Owing to the nature which comes across in the album, it is not a solo showboating exercise, but rather Joe is at ease coming in after a few bars on the odd track, like The East Clare set which puts fiddle to the fore, or the lone song of the album, The Banks of the Clyde sung by Fintan, allowing Joe to play around with his friends, mixing melody and counter-melody, creating subtle textures behind the core of the album: well-played, fuss-free traditional music.
Derek Copley

Own Label, 6 Tracks, 26 Minutes
The band The Cedartowns is fronted by Mary Nugent who was probably best known in the past for her excellent live renditions of songs from the Mary Black songbook. On this album we get a number of her originals alongside others from fellow band member Tom Kenna. It is a relatively short CD with only a half dozen tracks but the accomplished performers manage to pack quite a punch into that short space. They open with Mary’s composition Shelter and then slide smoothly into another piece from her pen called Julie that has a very much more jaunty style, a bit like Dragonfly from the Eddi Reader repertoire but this is quite distinctly a new song that will have your foot tapping. The first of Tom Kenna’s compositions is a beautiful story song called I Give You My Dreams and it is ideally suited to his singing style. The band then gets very international in the intriguing song Let the Water Run that opens with a very Middle Eastern feel. Nugent has a voice that is ideally suited to a song where we need to hear and understand the lyrics to get its full impact.
Afternoon Wine continues this feeling and again the combination of voice, lyrics and arrangement with instrumentation is spot on. The band brings matters to a conclusion with Do You Believe. This is a very upbeat almost “showbandy” rock and roll song that would feel equally at home in the 1960s or the current decade.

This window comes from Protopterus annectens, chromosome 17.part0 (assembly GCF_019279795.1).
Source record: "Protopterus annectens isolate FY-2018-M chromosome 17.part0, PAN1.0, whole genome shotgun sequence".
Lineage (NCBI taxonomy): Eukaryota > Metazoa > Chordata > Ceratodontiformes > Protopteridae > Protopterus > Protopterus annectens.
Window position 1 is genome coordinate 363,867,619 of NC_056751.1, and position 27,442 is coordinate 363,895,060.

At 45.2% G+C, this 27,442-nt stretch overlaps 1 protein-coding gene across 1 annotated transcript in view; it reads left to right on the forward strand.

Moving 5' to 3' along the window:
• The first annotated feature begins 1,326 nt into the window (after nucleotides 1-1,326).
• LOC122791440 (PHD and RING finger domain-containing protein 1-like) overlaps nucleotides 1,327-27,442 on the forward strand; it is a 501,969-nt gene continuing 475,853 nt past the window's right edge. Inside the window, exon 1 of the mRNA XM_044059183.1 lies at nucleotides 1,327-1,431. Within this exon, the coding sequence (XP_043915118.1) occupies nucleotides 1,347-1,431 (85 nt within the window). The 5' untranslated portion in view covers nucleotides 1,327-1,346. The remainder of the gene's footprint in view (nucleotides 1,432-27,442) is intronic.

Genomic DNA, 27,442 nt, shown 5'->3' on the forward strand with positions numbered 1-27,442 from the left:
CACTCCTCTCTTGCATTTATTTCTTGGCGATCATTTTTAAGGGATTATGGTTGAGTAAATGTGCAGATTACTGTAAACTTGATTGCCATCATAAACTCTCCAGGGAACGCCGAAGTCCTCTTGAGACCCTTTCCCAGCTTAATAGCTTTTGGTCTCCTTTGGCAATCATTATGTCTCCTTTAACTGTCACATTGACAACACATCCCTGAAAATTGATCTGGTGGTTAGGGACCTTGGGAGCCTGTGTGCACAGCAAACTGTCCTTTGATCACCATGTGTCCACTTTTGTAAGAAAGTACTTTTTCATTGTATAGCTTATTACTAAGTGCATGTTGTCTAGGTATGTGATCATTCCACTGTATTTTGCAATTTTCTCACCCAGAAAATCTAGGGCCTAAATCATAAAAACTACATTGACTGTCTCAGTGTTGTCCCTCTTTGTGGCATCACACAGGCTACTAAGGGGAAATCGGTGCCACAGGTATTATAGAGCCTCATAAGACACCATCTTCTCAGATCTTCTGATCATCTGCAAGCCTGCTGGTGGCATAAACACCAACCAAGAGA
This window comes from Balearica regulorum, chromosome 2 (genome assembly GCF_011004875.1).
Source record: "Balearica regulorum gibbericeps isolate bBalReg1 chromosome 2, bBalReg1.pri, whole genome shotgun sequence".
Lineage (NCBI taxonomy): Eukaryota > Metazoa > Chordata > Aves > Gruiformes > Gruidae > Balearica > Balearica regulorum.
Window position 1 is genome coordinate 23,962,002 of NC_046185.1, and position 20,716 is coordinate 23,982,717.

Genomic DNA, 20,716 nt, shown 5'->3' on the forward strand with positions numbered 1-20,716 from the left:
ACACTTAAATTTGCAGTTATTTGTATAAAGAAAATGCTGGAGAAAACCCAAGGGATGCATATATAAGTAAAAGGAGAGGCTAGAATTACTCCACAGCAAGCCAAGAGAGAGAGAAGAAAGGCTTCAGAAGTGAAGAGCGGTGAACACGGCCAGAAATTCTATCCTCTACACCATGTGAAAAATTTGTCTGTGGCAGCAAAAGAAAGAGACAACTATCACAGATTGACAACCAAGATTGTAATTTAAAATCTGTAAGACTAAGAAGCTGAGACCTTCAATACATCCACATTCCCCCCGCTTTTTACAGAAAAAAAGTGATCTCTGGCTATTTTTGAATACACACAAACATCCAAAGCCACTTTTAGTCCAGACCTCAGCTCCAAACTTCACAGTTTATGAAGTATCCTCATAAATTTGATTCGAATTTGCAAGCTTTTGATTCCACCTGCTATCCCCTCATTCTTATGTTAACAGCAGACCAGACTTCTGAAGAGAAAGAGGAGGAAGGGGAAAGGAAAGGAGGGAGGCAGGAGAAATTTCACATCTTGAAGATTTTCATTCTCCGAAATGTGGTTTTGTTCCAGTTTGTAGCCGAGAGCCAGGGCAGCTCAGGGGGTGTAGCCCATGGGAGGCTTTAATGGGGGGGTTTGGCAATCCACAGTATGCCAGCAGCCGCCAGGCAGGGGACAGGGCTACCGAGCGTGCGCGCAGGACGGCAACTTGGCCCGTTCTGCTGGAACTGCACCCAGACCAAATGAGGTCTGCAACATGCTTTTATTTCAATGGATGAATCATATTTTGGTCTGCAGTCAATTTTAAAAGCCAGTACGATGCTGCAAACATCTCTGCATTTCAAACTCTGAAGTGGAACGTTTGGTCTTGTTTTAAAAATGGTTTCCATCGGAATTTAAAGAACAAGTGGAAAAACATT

Because of the quality of writing and performance I was left wanting even more. And that is a good sign of any album.
Nicky Rossiter

Faha Rain
Raelach Records RR014, 11 Tracks, 48 Minutes
Here veteran percussionist and founder member of Stockton’s Wing, Tommy Hayes teams up with Sarode player, Australian Matthew Noone in a duo called An Tara; not named for the famous hill in Meath, but a Sanskrit phrase which translates as ‘the space between’. Their music is an intersection where Irish and Indian boundaries inter-mingle, in a musical mix of reels and ragas.
The Sarode is an Indian lute, a kind of a fretless banjo with a set of sympathetic strings. Noone uses it to carry the melody, whilst Hayes brings his bodhrán, marimba, mbira, shakers and a whole box of ethnic percussion to add rhythmic textures to the selections on offer.
For instance in the Junior Crehan tunes Hills Of Coore/Her Lovely Hair Was Flowing Down Her Back, I found this to be like musical Sudoko, the answers are there, and the more time you spend with the album the more familiar each traditional tune becomes. The opening track, a Noone composition named after his home place in Clare, has the quality of an Irish slow jig as if it was played on a slack tuned slide guitar. Tommy’s percussion leads into Noone’s Wisdom, the Sarode building melodic textures, yet being subservient to Hayes. Track 9 Lament is paradoxically upbeat and entirely devoid of melancholy.
On the Morning Dew Hayes plays a high-tension bodhrán; Noone’s melody ringing out at the end of each bar, it is the simplest track on the whole album. One gets the feeling if Martin Hayes could pay bottleneck blues guitar this is how we’d hear Irish music. The Sarode creates that essential Nyah that is so hard to achieve with fretted strings. The album ends with a song written by Matthew Noone, called Rosie’s Lullaby, the album’s producer, Jack Talty stepping in with little passages of piano.
Yet another intriguing album from Raelach, and a sure sign of the musical ingenuity that is currently flourishing in Clare.
Seán Laffey